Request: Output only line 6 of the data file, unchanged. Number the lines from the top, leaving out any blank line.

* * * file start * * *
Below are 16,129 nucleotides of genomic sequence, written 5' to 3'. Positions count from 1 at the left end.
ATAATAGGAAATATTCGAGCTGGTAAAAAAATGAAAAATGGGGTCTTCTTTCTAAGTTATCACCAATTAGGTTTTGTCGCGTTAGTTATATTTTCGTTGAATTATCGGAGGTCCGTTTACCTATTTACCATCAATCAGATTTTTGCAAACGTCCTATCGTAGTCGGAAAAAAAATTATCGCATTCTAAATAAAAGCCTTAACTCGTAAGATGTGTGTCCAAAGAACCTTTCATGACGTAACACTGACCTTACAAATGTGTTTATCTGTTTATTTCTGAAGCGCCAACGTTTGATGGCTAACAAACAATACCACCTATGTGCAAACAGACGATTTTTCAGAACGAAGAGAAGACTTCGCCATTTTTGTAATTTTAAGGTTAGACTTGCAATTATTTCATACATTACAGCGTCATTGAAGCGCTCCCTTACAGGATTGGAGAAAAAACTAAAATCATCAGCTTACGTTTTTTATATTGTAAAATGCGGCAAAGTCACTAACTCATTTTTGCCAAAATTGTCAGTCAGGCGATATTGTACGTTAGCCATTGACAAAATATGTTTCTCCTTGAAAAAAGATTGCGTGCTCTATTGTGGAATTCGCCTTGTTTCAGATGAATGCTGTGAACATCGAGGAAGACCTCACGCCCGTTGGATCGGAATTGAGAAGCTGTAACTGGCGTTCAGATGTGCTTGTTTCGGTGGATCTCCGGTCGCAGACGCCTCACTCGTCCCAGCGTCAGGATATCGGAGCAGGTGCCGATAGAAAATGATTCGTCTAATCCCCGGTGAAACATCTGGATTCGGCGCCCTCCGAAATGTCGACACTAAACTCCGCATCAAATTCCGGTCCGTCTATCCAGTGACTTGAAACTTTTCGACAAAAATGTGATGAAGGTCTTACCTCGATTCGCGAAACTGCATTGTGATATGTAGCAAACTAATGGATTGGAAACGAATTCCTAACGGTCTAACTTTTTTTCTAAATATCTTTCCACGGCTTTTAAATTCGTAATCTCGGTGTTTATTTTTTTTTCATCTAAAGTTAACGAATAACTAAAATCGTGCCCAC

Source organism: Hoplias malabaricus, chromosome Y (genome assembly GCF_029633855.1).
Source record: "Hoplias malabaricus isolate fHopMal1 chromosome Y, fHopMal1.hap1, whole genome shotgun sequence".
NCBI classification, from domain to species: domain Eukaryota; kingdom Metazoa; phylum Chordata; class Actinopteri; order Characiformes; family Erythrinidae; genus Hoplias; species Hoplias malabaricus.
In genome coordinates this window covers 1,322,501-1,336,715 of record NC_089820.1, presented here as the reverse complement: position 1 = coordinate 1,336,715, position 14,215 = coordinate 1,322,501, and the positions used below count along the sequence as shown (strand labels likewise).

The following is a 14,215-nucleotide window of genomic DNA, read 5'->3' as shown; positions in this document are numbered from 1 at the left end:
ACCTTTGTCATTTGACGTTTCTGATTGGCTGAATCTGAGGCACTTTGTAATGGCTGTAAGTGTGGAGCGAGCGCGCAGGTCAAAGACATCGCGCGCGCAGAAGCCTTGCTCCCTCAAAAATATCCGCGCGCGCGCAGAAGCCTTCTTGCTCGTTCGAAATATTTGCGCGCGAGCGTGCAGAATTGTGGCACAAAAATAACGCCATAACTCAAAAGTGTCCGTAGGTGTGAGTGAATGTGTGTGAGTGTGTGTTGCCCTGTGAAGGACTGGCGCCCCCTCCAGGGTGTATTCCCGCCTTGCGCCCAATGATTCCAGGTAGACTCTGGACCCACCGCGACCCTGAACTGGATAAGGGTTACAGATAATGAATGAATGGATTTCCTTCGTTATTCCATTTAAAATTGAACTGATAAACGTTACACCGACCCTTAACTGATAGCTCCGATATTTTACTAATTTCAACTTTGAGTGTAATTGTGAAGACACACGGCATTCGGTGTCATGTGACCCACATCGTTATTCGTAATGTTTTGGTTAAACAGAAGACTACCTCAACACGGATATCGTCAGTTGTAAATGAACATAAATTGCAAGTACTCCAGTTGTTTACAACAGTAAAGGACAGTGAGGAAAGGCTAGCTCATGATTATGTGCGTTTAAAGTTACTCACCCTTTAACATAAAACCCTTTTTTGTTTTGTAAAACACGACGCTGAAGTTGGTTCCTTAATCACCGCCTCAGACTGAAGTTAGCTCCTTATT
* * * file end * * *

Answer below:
In genome coordinates this window covers 1,322,501-1,336,715 of record NC_089820.1, presented here as the reverse complement: position 1 = coordinate 1,336,715, position 14,215 = coordinate 1,322,501, and the positions used below count along the sequence as shown (strand labels likewise).